Chief scientific adviser Sir Patrick Vallance said the new variant of the virus, which spreads more rapidly than the original, could also be more deadly for certain age groups.

However, he said there was increasing evidence that the vaccines would be effective against it.

The average number of daily deaths began to rise again in September, following the first peak in spring last year.

Rules were amended over the summer to include deaths in the coronavirus total only if they occurred within 28 days of a positive test. Previously in England, all deaths after a positive test were included.

England has seen the majority of UK deaths from Covid-19. Using the 28-day cut-off, there have been about 83,000.

Hospitals under severe pressure

There are now just under 40,000 people with coronavirus in hospital in the UK - almost double the number in the spring peak.

NHS England chief executive Sir Simon Stevens has warned that "hospitals are under extreme pressure and staff are under extreme pressure".

London, the South East, the East of England and Midlands have seen the biggest numbers in recent weeks.

But all nations and regions now have more patients in hospital than during the first wave in spring.

UK nations under lockdown

Lockdowns are in place across the UK, with schools closed to most pupils.

People have been told to stay at home, other than for limited purposes such as essential food shopping, medical appointments and work which cannot be performed in the home.

The lockdown in England will be reviewed on 15 February.

The restrictions in Wales are due to be reviewed on 29 January.

In Scotland, restrictions have been extended until at least the middle of February.

In Northern Ireland, the lockdown has been extended through to 5 March.

Death toll could be about 95,000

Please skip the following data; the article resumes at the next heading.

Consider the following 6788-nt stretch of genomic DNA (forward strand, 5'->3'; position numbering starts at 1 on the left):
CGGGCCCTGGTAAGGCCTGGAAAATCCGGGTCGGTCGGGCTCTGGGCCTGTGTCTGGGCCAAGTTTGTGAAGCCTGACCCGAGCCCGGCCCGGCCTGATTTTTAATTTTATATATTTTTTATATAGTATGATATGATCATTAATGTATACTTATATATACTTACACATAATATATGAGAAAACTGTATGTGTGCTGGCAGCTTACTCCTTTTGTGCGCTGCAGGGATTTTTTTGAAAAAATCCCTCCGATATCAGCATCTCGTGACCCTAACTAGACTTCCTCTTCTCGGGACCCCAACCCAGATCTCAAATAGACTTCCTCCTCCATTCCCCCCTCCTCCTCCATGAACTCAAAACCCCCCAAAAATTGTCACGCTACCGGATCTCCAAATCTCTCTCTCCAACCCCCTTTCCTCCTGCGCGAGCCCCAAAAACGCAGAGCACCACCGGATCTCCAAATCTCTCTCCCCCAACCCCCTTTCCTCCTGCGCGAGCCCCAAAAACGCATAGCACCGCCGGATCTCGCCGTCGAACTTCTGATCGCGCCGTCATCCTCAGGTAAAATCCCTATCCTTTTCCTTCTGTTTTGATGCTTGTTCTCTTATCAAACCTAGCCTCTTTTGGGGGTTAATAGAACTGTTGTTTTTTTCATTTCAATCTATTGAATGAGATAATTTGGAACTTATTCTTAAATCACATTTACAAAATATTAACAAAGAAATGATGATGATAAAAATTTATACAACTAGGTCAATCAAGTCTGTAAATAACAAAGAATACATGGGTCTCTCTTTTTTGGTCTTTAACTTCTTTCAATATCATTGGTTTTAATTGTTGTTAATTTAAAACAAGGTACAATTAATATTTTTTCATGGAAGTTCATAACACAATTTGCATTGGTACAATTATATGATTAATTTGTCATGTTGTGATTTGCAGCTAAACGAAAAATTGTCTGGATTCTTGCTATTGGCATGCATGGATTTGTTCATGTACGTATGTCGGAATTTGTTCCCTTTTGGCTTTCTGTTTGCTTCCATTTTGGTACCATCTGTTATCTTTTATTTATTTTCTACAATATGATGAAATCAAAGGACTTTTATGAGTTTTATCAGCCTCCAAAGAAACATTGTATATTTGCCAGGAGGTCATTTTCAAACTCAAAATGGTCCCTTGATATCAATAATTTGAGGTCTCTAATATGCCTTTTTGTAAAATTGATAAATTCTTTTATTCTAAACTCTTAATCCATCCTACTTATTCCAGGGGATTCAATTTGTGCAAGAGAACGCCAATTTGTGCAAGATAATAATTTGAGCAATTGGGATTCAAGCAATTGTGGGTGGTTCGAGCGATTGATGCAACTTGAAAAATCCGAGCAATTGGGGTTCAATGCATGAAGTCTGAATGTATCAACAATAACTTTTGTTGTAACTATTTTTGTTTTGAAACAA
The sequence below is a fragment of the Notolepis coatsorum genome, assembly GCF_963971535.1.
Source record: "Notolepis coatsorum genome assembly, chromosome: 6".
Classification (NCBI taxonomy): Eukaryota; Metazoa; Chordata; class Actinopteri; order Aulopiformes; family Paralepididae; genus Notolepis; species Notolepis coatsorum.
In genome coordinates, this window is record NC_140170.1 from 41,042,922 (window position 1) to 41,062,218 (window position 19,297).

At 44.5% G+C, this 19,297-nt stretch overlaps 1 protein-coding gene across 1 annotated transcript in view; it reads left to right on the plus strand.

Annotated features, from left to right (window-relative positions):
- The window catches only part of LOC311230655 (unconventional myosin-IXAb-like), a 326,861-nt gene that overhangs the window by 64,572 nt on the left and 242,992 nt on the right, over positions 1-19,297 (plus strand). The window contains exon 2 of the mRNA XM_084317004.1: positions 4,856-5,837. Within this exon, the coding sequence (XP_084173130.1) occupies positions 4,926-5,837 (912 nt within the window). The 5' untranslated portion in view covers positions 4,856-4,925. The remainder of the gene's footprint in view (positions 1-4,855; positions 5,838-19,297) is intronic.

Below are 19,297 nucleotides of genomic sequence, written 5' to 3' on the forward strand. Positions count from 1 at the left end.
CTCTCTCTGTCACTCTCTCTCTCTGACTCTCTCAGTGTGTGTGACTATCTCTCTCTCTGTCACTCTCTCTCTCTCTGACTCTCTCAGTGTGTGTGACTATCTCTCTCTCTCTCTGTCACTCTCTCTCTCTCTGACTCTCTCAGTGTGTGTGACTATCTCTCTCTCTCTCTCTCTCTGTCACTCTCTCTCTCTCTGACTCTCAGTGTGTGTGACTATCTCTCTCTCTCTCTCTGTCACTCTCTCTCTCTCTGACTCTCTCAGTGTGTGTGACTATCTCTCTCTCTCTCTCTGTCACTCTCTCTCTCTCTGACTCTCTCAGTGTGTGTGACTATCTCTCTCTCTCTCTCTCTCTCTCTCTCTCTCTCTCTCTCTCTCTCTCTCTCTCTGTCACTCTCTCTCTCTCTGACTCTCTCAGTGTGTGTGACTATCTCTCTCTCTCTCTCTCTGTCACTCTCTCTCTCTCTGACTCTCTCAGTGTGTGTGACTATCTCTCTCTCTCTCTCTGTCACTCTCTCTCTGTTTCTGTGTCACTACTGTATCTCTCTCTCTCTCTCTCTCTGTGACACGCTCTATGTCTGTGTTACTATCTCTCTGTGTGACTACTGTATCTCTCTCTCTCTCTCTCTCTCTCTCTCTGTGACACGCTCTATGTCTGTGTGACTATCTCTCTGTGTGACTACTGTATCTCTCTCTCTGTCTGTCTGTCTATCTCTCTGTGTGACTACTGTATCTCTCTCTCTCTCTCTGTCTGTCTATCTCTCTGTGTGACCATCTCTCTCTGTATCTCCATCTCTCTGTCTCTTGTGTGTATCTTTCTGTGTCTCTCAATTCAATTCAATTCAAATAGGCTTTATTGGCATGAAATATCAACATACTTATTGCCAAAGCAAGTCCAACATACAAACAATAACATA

When looking at the overall death toll from coronavirus, official figures count deaths in three different ways.

Government figures count people who died within 28 days of testing positive for coronavirus.

But there are two other measures.

The first includes all deaths where coronavirus was mentioned on the death certificate, even if the person had not been tested for the virus. The most recent figures suggest there had been more than 95,000 deaths by 8 January.

The second measure counts all deaths over and above the usual number at the time of year - that figure was also more than 95,000 by the same date.

More deaths involving Covid (the second bar in the chart above) than 'excess' deaths (the third bar) means non-Covid deaths must be below usual levels.

This could be because of a milder flu season - resulting from less travel and more social distancing - and because some people who might have died for other reasons had there been no pandemic, died of Covid.

What is the R number in the UK?

The "R number" is the average number of people an infected person will pass the disease on to.

If R is below one, then the number of people contracting the disease will fall; if it is above one, the number will grow.

The government's current estimate for the R number across the whole of the UK is 0.8 to 1.0, which means the outbreak could now be shrinking.

The estimate for England is 0.8 to 1.0, Scotland is 0.8 to 1.1, Wales is 0.8 to 1.1 and in Northern Ireland it is 0.65 to 0.85.

The government has said in the past that the R number is one of the most important factors in making policy decisions. On Friday, it dipped below 1.0 for the first time since mid-December.